Blackwood says the reading list doesn't have to be centered around my thesis. Apparently it's more of a list for my committee to use as the basis for my oral exam: "30 or so works from your seminars that best reflect your graduate education," selected from works that were on the syllabi from my seminars.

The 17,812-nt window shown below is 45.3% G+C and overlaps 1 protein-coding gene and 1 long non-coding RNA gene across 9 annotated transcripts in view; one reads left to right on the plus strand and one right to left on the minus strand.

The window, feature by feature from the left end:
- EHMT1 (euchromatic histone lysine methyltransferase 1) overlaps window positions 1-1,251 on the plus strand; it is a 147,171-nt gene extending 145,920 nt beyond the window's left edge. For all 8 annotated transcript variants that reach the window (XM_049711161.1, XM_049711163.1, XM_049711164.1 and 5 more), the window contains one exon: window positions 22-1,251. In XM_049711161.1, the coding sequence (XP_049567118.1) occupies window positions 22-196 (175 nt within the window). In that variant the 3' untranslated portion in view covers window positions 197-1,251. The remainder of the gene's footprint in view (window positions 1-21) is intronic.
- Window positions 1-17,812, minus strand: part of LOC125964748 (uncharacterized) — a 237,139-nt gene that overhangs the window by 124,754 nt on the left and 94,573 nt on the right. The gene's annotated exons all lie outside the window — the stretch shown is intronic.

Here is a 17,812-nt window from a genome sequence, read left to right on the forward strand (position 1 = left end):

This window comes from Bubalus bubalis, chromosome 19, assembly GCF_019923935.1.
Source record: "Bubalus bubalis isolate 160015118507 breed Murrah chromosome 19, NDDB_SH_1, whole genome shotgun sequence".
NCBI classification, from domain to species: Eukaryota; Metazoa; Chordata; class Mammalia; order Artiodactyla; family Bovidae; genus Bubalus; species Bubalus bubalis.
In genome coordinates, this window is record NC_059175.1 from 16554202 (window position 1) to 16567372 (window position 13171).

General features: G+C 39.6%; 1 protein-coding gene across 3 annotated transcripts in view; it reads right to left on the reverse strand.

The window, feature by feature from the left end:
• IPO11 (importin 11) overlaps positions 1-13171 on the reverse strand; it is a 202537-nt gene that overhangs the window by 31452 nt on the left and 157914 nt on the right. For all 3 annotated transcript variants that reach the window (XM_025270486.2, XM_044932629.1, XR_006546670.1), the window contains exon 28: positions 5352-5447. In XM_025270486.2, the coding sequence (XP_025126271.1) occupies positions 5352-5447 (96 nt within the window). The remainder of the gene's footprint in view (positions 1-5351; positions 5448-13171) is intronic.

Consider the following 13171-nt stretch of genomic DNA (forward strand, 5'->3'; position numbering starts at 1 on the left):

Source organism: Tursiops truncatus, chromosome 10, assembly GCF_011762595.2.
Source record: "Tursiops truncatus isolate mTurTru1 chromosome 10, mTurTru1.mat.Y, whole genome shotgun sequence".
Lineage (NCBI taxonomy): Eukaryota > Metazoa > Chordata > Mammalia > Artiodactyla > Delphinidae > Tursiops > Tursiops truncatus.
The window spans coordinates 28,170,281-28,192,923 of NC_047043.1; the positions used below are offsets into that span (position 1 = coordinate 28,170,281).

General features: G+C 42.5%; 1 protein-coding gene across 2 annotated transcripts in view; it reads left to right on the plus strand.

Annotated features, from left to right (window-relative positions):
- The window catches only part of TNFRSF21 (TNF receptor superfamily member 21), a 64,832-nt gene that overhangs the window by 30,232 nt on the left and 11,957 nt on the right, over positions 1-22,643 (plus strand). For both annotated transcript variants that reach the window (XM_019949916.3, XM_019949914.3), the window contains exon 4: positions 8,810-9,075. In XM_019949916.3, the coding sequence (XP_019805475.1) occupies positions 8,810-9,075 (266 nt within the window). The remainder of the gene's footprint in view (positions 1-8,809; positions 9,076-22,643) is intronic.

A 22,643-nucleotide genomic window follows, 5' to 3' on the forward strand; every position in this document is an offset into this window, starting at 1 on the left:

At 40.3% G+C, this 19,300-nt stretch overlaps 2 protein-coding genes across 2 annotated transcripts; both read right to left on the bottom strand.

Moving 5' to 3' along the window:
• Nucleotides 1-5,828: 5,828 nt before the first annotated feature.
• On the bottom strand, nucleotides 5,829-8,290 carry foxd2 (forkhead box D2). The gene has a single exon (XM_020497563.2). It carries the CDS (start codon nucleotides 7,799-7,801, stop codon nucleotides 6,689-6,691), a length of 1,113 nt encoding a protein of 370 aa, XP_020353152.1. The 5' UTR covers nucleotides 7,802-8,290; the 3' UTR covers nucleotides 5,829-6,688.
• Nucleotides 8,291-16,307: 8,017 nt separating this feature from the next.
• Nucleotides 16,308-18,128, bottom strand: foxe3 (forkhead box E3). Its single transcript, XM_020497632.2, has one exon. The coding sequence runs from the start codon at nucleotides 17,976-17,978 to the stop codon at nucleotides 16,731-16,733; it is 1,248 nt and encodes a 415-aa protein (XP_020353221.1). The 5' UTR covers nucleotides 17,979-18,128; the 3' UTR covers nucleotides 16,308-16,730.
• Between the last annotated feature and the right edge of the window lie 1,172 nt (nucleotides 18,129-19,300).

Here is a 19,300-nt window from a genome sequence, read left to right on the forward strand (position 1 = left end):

Wait, I was supposed to keep all the syllabi from my seminars? Mmmkay, it turns out I actually didn't do that. For some of the classes, I doubt that I ever had a hard copy of the syllabus; several of the professors put their syllabi up on Blackboard, so when I wanted to look up the reading assignments for class I just looked at the online copy. In the meantime, the university has moved to a new version of the Blackboard software, and any old courses that were in the system have vanished, as far as I can tell. So far I have managed to dig up two actual, physical syllabi from my grad classes, and one electronic copy of a syllabus that was languishing in my computer. And since I need to get the reading list to my committee as soon as possible, I probably have about 36 hours to come up with the rest of them.